Monthly Archives: December 2012

The Most Important Thing I Learned This Year

Sometimes things that are very personal can also be important to a much wider sphere. Today is one of those things, I hope, and it’s a good one with which to end 2012.
As my brother lay dying a month or so ago, he said something that really stuck. He had a very rare form of cancer, one which even if it had been caught very early might not have been curable. While Mike was never one for much (if any) self-pity, on this occasion he indulged himself just a bit. What he had to say was a very important thing for your business life and that’s what I’d like to share.

“Why didn’t I take a day off and go to the doctor? Why didn’t I tell a client I can’t meet? Why did I keep going to the office?”

He knew – long before it was obvious to any of the rest of us – that something was wrong yet he felt a responsibility to his job and to his clients to put them first.  Obviously, I’m a big believer in that – I write often about a customer-centric focus.  However, what I learned this year was that if you’re going to serve your clients well you also need to be in sound enough shape physically and mentally to do so.  That requires that we take some time away.  Shut down the email, turn off the cellphone.  Go play a video game or golf or cook or read a non-business book.  Treat yourself as you would a client – they deserve some focused, uninterrupted time and so do you.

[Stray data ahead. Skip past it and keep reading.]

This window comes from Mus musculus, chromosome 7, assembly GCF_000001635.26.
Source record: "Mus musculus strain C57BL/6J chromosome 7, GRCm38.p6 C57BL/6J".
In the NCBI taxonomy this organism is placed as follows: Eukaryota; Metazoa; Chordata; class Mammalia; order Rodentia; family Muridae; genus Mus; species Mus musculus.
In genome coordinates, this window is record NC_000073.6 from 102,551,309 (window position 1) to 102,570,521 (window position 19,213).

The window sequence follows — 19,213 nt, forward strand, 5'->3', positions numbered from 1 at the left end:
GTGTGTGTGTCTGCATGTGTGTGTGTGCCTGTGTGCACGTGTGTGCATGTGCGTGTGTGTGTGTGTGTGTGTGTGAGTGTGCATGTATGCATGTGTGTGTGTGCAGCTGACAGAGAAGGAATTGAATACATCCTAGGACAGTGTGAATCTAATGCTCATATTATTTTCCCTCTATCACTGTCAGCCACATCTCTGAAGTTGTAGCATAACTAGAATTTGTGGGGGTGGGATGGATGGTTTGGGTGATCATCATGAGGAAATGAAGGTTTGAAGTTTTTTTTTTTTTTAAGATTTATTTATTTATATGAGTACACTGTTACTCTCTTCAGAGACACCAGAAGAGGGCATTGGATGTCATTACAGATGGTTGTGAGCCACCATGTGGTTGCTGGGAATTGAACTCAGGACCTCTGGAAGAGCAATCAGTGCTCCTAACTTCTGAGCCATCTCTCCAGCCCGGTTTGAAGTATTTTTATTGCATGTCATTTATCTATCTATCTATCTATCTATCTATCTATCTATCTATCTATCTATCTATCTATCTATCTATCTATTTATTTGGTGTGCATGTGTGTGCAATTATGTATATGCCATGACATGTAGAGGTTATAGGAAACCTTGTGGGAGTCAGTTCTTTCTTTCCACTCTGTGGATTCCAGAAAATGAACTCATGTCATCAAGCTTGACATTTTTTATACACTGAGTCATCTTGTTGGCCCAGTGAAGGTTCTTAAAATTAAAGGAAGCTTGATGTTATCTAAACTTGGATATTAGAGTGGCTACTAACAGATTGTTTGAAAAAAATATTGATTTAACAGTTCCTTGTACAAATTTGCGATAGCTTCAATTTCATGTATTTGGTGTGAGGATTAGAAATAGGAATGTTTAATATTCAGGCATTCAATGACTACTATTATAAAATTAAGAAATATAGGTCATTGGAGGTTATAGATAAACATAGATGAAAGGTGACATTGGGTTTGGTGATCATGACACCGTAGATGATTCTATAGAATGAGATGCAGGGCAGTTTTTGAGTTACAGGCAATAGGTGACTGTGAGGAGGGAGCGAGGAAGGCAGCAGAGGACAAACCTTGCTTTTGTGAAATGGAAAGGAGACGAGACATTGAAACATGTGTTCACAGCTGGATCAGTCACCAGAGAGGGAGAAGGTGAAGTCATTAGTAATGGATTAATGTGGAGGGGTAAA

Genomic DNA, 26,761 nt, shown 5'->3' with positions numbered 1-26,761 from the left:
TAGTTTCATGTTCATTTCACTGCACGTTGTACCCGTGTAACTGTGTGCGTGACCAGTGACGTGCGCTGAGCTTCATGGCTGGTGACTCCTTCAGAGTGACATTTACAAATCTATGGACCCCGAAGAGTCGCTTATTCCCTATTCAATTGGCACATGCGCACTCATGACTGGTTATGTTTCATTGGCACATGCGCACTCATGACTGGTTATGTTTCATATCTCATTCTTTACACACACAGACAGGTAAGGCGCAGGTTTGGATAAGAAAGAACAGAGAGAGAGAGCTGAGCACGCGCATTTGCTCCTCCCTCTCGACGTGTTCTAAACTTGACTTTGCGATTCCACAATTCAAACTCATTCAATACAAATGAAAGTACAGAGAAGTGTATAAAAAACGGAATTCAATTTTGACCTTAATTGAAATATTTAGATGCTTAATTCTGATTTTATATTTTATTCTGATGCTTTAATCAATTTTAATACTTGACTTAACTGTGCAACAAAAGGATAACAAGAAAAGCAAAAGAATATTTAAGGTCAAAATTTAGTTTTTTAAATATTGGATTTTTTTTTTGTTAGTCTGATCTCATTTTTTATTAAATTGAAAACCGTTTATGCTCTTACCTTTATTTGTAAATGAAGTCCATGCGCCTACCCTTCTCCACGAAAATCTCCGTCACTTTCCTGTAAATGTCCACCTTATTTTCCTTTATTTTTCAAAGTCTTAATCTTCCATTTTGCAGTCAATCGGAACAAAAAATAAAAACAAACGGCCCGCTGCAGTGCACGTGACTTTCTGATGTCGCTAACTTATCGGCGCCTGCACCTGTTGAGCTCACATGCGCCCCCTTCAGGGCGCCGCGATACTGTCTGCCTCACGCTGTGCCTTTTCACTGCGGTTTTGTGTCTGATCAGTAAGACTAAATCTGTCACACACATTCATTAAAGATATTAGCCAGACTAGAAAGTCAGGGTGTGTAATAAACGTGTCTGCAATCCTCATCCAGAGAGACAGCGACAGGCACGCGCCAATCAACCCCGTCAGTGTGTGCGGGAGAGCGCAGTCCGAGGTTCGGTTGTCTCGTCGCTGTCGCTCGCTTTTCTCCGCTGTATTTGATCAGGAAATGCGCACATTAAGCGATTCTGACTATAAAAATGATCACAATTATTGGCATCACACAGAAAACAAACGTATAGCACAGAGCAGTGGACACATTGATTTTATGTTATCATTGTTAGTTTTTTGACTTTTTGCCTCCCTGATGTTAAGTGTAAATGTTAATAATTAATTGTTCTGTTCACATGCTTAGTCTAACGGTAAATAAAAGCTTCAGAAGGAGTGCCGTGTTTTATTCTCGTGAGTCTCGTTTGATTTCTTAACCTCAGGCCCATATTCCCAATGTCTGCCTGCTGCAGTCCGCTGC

As I said, even if he had gone to the doctor the outcome might have been the same.  What might not have been, however, was how he used the time he had left and how he was treated to determine that time.  Mike’s lesson wasn’t exactly something I learned for the first time this year but this time it’s stuck.  I hope he can help it stick with you as well.

Enjoy a day or two off – on to a great 2013!

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Most Read Posts Of The Year – 3

Since it’s Foodie Friday I thought I’d add the most read food-related post to our list.  This one comes from the Friday before the Super Bowl and it’s not surprising that like most things Super Bowl it was widely viewed.  I’m not sure too many other writers put together food, business, and football but this was my take last February.

Many of you will be cooking something for Sunday’s big game and so this Foodie Friday we’ll think a little bit about what recipes to follow.  Actually, it’s more about how one follows any recipe, and what that has in common with business.

An example recipe, printed from the Wikibooks ...

Image via Wikipedia

As I think you might know, my feeling about cooking is that it’s more like jazz while baking is more Baroque music– far more structured and precise.  Given that, the way I see recipes might differ from how you see them and how that perspective carries into business.  Let’s see.

A recipe is a guide, not an edict.  I look at them as outlines of the dish, but it’s up to me as the cook to insert the flavors I want to present.  For example, if I’m making chili for Sunday’s game, I know that most of the folks who will be at the party enjoy fairly hot food so I might change the spice mix accordingly.  Cooking veal cutlets for 20 can be expensive but turkey cutlets in the same recipe can be just as tasty.  With a vegan and a vegetarian as members of the household here, I often modify recipes to accommodate their eating styles too.  I have a sense of the destination and the recipe is the map, but there are often many routes to get to where I’m trying to go.